‘I Disagree’ and the story of Poppy.

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Sumerian Records

Poppy as she appears in the press release photos for ‘I Disagree’.

Mason Montano, Music Editor

Over the past five years, American singer-songwriter and content creator Poppy has taken the internet by storm, captivating audiences with her odd, unique style and mysterious, somewhat eerie persona. She’s become a pop culture phenomenon ever since her initial debut in 2014, and in early January, she released her third studio album, I Disagree, but in order to discuss the record, we must first understand her story.

The cover of Poppy’s debut extended play, ‘Bubblebath’.

ThatPoppy and Bubblebath (2014 – 2016):

Poppy first appeared on YouTube in November 2014 as “ThatPoppy” with a video titled “Poppy Eats Cotton Candy”, in which she silently enjoys the titular confection in a small, undecorated room. It was the first in a long series of short clips that were directed by her former creative director, American internet personality Titanic Sinclair, and these strange, unsettling videos would end up making Poppy a viral sensation.

In June 2015, she entered the music scene with her debut single, “Everybody Wants To Be Poppy” — a pop-punk-inspired commentary on how people often seek validation through pretending to be someone they’re not — and in February 2016, she released her debut EP, Bubblebath

Continuing the pop-punk sound with added elements of bubblegum pop and ska, Bubblebath spawned the moderately successful singles “Lowlife” and “Money”, impacting the mainstream music scene and catching the eye of the general public, however, the EP would be Poppy’s last project as “That Poppy”, as she rebranded in early 2017 as just “Poppy” with a more fully-realized concept, sound, and image and a new record label, parting ways with Island Records and signing to Mad Decent.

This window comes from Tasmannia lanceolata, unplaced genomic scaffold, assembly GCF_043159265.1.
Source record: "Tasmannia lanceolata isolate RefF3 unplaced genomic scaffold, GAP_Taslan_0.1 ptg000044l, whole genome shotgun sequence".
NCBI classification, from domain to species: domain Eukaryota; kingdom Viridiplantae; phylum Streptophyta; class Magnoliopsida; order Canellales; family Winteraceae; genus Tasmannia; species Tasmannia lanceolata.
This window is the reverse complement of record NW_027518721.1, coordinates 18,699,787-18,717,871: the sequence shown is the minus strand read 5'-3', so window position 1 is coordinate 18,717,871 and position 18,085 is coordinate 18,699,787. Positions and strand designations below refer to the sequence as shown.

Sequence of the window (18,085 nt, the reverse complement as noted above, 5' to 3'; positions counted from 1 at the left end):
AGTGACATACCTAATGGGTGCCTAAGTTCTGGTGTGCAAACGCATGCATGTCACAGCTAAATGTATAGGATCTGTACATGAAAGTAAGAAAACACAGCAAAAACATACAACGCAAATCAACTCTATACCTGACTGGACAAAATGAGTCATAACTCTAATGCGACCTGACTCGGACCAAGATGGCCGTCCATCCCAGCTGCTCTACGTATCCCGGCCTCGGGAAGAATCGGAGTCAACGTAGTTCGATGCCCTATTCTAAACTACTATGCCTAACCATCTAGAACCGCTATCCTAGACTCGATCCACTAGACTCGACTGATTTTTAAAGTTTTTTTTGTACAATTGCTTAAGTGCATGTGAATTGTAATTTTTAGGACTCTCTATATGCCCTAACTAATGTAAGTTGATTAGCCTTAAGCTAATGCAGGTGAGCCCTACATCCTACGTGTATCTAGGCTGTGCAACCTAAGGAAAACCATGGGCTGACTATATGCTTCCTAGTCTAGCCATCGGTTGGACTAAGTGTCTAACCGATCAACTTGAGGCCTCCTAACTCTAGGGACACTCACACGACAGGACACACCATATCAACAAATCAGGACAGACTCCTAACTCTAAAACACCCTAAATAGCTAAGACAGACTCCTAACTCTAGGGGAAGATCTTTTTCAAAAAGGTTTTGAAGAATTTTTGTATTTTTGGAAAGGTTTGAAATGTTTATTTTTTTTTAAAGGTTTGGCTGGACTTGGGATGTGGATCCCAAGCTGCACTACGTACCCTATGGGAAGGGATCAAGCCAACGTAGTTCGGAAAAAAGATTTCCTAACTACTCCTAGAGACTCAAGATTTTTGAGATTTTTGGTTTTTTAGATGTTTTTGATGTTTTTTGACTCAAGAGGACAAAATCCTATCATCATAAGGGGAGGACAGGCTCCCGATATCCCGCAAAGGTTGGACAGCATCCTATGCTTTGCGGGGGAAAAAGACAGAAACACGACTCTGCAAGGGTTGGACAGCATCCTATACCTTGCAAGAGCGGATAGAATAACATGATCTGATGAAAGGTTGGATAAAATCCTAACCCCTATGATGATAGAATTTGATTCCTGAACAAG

The cover of Poppy’s debut studio album, ‘Poppy.Computer’.

Poppy.Computer (2017 – 2018):

Ditching the ska-punk sound of Bubblebath, Poppy’s new style was pure bubblegum pop with hints of art pop and J-pop, and her new concept was that of a cute android girl from the internet who sings fun pop songs and makes quirky YouTube videos.

Her new debut single, “I’m Poppy”, was released in January 2017 as the lead single from her debut album, Poppy.Computer, which arrived in October of that year and spawned the moderately successful singles “Computer Boy” and “Interweb”. 

An introduction to her character concept and herself as an artist, Poppy.Computer was the first official stage in the story of Poppy. On its surface, the record appears completely void of any real substance, as its tracklist is filled with formulaic pop tracks about fame, fashion, and technology; but if you dig a little deeper, you’d find that Poppy.Computer is a parody of pop culture and cyberculture disguised as a vapid pop record, criticizing society’s obsession with celebrities and technology, 

“Computer Boy” mocks online relationships, “Interweb” is a commentary on people’s addiction to the internet, and “Bleach Blonde Baby” critiques beauty standards and the ideal version of a woman according to society.

Throughout this era, Poppy held a strict public image, keeping her true identity a secret and always staying in character during interviews. In this way, her public persona was equal to that of her online one, and the details of her personal life outside of “Poppy” were largely unknown, but that was all about to change.

The cover of Poppy’s second studio album, ‘Am I A Girl?’.

Am I A Girl? (2018 – 2019):

Poppy began the next stage of her career with her cover of English singer-songwriter and musician Gary Numan’s “Metal”. Released as a standalone single in July 2018, “Metal” continued her signature cute vocal delivery while sporting heavier electronic production, contrasting the bright synths of Poppy.Computer.

These opposing styles clashed on her second album, Am I A Girl?, which was released in October 2018 and spawned the moderately successful singles “Time Is Up” with American producer and DJ Diplo and “X”.